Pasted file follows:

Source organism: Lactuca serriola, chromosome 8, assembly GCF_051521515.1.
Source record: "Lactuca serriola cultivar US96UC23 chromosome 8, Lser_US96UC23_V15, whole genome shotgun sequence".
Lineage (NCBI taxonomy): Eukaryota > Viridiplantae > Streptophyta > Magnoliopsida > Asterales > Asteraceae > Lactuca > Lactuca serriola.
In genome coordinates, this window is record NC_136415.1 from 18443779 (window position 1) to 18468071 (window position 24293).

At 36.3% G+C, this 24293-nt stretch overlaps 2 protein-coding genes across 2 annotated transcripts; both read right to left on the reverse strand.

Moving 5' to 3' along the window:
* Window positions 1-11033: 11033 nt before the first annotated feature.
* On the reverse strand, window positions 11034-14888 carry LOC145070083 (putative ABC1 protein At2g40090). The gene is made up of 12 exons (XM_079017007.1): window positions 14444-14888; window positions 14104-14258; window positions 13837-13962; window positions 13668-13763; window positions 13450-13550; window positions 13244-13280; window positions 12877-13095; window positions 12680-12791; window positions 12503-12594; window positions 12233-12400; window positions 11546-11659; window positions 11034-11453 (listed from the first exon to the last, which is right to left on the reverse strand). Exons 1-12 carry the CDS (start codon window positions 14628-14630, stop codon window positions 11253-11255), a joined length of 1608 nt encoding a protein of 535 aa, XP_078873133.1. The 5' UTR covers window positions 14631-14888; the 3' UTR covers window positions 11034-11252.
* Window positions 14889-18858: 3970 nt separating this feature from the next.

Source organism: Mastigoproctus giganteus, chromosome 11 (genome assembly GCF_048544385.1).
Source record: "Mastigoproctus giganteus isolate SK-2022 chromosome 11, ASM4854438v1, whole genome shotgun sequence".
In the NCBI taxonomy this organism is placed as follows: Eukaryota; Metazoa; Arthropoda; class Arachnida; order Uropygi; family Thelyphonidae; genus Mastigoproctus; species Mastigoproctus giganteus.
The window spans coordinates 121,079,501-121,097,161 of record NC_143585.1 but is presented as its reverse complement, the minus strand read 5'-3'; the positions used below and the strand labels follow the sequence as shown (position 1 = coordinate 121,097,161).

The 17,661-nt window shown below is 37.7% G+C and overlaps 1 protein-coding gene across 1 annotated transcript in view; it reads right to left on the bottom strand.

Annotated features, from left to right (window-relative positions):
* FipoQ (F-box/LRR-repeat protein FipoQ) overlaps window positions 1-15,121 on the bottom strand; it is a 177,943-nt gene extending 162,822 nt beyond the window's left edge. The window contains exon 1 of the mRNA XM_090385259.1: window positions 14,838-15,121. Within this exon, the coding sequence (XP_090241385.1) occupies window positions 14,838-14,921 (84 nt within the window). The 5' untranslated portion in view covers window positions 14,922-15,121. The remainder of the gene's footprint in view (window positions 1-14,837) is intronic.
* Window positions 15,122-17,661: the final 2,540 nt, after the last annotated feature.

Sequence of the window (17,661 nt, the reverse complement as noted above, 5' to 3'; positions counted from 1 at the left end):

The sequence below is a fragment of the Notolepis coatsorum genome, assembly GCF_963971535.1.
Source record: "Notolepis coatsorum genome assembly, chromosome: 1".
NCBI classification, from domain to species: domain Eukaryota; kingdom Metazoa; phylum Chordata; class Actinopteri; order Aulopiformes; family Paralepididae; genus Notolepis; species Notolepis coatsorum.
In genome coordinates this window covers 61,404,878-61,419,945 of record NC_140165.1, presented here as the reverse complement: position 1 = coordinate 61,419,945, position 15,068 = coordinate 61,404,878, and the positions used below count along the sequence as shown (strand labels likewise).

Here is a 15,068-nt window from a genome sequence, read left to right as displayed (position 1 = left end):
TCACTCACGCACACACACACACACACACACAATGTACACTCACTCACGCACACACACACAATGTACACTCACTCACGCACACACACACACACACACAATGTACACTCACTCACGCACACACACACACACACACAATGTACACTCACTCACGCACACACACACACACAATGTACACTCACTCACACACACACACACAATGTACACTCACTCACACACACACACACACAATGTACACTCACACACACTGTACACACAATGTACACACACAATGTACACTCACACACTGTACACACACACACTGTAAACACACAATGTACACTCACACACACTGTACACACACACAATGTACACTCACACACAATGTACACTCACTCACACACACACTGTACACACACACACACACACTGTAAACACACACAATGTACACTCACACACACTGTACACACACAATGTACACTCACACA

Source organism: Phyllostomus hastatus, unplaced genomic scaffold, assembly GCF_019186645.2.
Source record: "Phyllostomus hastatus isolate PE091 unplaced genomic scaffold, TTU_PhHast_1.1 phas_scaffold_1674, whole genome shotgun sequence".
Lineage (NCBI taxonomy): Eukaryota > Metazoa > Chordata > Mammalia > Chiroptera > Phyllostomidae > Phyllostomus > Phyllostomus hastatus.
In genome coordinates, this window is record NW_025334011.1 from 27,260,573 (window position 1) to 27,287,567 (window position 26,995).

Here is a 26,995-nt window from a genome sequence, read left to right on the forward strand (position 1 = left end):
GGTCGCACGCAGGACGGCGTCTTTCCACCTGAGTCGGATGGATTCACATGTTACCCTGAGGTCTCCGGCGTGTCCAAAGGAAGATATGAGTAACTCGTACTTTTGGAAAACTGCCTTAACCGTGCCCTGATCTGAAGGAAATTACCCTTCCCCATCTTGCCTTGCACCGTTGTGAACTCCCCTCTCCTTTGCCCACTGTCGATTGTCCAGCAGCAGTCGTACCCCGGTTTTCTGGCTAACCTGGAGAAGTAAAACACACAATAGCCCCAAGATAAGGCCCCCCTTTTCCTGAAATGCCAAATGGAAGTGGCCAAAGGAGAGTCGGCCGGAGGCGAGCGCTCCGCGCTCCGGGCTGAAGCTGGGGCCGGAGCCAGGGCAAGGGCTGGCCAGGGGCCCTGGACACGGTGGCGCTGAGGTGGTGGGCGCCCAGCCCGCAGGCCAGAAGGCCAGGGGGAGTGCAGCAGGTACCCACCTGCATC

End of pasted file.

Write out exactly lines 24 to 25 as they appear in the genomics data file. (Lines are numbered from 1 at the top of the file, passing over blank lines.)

TCACTCACGCACACACACACACACACACACAATGTACACTCACTCACGCACACACACACAATGTACACTCACTCACGCACACACACACACACACACAATGTACACTCACTCACGCACACACACACACACACACAATGTACACTCACTCACGCACACACACACACACAATGTACACTCACTCACACACACACACACAATGTACACTCACTCACACACACACACACACAATGTACACTCACACACACTGTACACACAATGTACACACACAATGTACACTCACACACTGTACACACACACACTGTAAACACACAATGTACACTCACACACACTGTACACACACACAATGTACACTCACACACAATGTACACTCACTCACACACACACTGTACACACACACACACACACTGTAAACACACACAATGTACACTCACACACACTGTACACACACAATGTACACTCACACA

Source organism: Phyllostomus hastatus, unplaced genomic scaffold, assembly GCF_019186645.2.